Java Reference
In-Depth Information
Creating Objects
To create an object literal, simply enter a pair of curly braces. The following example creates
an empty object that is assigned to the variable spiderman :
var spiderman = {};
It's also possible to create an object using a constructor function. This example will create
an empty object:
var spiderman = new Object();
This method is not recommended, however, and the object literal notation is the preferred
way of creating objects. The obvious reason is because it requires less typing; a constructor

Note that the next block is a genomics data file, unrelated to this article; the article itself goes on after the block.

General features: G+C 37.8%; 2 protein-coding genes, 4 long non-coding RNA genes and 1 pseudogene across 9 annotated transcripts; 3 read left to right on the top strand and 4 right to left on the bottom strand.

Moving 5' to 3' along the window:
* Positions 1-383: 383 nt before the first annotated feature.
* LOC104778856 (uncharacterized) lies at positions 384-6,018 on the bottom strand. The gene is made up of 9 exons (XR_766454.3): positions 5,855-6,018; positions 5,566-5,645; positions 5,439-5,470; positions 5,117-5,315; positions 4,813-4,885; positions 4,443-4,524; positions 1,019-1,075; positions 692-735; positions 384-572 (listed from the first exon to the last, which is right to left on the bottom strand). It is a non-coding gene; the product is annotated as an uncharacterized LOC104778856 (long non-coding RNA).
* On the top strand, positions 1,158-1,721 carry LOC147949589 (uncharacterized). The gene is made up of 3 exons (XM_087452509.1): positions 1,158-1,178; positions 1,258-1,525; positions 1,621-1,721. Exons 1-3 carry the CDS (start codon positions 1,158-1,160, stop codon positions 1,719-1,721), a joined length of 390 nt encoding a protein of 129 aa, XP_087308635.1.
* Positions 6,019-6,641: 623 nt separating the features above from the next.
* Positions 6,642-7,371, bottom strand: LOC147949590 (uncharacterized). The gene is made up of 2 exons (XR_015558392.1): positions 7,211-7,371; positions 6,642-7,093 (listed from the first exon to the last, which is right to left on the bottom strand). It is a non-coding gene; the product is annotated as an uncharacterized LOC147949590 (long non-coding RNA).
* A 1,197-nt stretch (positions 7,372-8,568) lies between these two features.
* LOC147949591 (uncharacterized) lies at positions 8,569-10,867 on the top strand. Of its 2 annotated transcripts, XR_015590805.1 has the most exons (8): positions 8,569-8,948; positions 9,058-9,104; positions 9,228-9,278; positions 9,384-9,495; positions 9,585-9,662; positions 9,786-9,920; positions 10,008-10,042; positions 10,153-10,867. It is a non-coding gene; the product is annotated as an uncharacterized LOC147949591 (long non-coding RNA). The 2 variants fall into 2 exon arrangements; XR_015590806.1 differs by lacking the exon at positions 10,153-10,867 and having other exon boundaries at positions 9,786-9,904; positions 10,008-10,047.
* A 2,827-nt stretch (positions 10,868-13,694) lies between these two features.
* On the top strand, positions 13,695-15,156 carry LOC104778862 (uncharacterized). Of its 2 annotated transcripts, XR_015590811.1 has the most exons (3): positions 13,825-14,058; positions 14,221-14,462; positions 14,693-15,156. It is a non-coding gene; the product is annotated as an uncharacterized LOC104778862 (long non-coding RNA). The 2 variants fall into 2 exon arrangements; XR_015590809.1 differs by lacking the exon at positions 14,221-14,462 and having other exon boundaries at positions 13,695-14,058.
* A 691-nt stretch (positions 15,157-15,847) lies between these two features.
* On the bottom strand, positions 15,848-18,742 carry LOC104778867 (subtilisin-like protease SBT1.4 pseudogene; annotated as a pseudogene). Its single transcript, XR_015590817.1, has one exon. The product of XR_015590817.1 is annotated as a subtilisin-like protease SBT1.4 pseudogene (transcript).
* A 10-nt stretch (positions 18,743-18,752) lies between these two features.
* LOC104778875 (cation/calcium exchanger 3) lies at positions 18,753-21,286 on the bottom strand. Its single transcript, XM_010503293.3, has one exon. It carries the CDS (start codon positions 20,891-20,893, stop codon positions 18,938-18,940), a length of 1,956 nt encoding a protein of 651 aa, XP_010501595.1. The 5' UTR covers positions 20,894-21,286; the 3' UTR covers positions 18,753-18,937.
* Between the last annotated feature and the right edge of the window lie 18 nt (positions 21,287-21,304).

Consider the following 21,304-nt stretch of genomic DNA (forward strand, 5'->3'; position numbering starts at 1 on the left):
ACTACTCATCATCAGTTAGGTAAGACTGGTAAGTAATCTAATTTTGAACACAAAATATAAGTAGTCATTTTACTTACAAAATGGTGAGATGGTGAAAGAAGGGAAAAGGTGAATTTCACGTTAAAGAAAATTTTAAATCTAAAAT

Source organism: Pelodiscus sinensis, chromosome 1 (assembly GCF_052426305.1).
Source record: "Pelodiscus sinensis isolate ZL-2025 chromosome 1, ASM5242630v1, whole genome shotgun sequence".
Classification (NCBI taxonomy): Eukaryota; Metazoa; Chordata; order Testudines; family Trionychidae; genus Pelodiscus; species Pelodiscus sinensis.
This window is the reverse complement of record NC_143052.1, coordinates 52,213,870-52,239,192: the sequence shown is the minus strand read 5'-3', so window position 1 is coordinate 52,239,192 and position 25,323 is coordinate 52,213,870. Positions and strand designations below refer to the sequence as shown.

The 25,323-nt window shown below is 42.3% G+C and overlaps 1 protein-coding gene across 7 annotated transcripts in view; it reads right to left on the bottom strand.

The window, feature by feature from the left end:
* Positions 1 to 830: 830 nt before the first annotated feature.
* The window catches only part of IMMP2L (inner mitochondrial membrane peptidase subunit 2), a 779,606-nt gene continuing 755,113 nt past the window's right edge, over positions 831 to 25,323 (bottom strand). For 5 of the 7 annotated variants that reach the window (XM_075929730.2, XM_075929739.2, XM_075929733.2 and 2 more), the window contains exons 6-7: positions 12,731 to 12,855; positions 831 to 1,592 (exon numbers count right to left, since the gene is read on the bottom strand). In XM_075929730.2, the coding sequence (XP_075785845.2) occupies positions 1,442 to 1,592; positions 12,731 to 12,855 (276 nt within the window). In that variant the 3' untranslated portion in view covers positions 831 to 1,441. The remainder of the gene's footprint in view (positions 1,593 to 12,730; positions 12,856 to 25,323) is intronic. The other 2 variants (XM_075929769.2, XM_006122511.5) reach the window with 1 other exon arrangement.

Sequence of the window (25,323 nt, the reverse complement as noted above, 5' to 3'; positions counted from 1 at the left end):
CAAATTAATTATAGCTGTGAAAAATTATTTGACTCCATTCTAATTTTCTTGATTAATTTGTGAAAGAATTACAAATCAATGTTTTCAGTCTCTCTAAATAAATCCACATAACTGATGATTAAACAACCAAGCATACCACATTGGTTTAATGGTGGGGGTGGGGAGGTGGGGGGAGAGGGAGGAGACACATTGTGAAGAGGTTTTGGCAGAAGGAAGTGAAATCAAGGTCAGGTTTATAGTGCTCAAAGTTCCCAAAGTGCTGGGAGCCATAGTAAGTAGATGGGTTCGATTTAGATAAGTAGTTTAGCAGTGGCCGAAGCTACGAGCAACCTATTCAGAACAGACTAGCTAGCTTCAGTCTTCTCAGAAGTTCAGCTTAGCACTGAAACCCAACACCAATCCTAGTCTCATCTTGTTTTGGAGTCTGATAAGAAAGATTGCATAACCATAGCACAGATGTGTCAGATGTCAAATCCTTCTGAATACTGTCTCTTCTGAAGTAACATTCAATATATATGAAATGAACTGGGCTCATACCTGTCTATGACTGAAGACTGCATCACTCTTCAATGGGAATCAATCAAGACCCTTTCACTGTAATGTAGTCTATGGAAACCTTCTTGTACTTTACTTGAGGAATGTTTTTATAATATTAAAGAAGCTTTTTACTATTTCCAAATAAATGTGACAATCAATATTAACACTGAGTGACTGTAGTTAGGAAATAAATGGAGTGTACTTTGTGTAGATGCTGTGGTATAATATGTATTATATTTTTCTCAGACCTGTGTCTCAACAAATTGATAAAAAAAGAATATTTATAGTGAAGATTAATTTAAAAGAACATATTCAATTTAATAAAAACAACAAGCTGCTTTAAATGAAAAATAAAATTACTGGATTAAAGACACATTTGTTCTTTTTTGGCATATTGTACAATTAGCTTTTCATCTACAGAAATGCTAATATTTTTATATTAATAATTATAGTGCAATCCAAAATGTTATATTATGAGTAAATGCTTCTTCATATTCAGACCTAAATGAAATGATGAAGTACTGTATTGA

takes more steps in the background, which can cause programs to run slower.
Accessing Properties
You can access the properties of an object using the dot notation that we've already seen in
previous chapters:
<< "Superman"
You can also access an object's properties using bracket notation ―the property is repres-
ented by a string inside square brackets, so needs to be placed inside single or double quota-
tion marks:
<< "Superman"
Dot notation is much more common, but bracket notation has a few advantages: It is the
only way to access nonstandard property and method names that don't follow the variable
naming rules. It also lets you evaluate an expression and use it as the object key:
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